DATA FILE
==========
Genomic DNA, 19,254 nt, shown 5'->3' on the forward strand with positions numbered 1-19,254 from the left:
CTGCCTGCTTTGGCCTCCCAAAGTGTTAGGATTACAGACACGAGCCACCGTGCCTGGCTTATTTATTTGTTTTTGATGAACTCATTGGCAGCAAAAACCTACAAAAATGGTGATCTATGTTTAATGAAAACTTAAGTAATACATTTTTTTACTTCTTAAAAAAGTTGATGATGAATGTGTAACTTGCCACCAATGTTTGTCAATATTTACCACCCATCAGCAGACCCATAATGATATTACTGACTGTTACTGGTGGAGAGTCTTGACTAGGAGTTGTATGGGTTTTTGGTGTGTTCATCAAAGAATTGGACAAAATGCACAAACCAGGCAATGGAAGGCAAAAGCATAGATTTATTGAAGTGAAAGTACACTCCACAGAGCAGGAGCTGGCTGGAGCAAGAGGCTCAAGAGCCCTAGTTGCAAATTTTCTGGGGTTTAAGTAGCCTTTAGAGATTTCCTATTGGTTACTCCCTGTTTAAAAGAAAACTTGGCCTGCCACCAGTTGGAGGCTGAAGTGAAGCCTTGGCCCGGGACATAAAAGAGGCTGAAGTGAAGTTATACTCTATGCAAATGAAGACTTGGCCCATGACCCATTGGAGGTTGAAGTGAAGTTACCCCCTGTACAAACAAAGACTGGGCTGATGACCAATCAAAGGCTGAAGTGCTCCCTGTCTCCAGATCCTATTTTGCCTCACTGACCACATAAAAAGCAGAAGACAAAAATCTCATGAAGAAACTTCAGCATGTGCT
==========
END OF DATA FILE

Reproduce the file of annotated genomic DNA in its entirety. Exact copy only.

Genomic DNA, 19,254 nt, shown 5'->3' on the forward strand with positions numbered 1-19,254 from the left:
CTGCCTGCTTTGGCCTCCCAAAGTGTTAGGATTACAGACACGAGCCACCGTGCCTGGCTTATTTATTTGTTTTTGATGAACTCATTGGCAGCAAAAACCTACAAAAATGGTGATCTATGTTTAATGAAAACTTAAGTAATACATTTTTTTACTTCTTAAAAAAGTTGATGATGAATGTGTAACTTGCCACCAATGTTTGTCAATATTTACCACCCATCAGCAGACCCATAATGATATTACTGACTGTTACTGGTGGAGAGTCTTGACTAGGAGTTGTATGGGTTTTTGGTGTGTTCATCAAAGAATTGGACAAAATGCACAAACCAGGCAATGGAAGGCAAAAGCATAGATTTATTGAAGTGAAAGTACACTCCACAGAGCAGGAGCTGGCTGGAGCAAGAGGCTCAAGAGCCCTAGTTGCAAATTTTCTGGGGTTTAAGTAGCCTTTAGAGATTTCCTATTGGTTACTCCCTGTTTAAAAGAAAACTTGGCCTGCCACCAGTTGGAGGCTGAAGTGAAGCCTTGGCCCGGGACATAAAAGAGGCTGAAGTGAAGTTATACTCTATGCAAATGAAGACTTGGCCCATGACCCATTGGAGGTTGAAGTGAAGTTACCCCCTGTACAAACAAAGACTGGGCTGATGACCAATCAAAGGCTGAAGTGCTCCCTGTCTCCAGATCCTATTTTGCCTCACTGACCACATAAAAAGCAGAAGACAAAAATCTCATGAAGAAACTTCAGCATGTGCT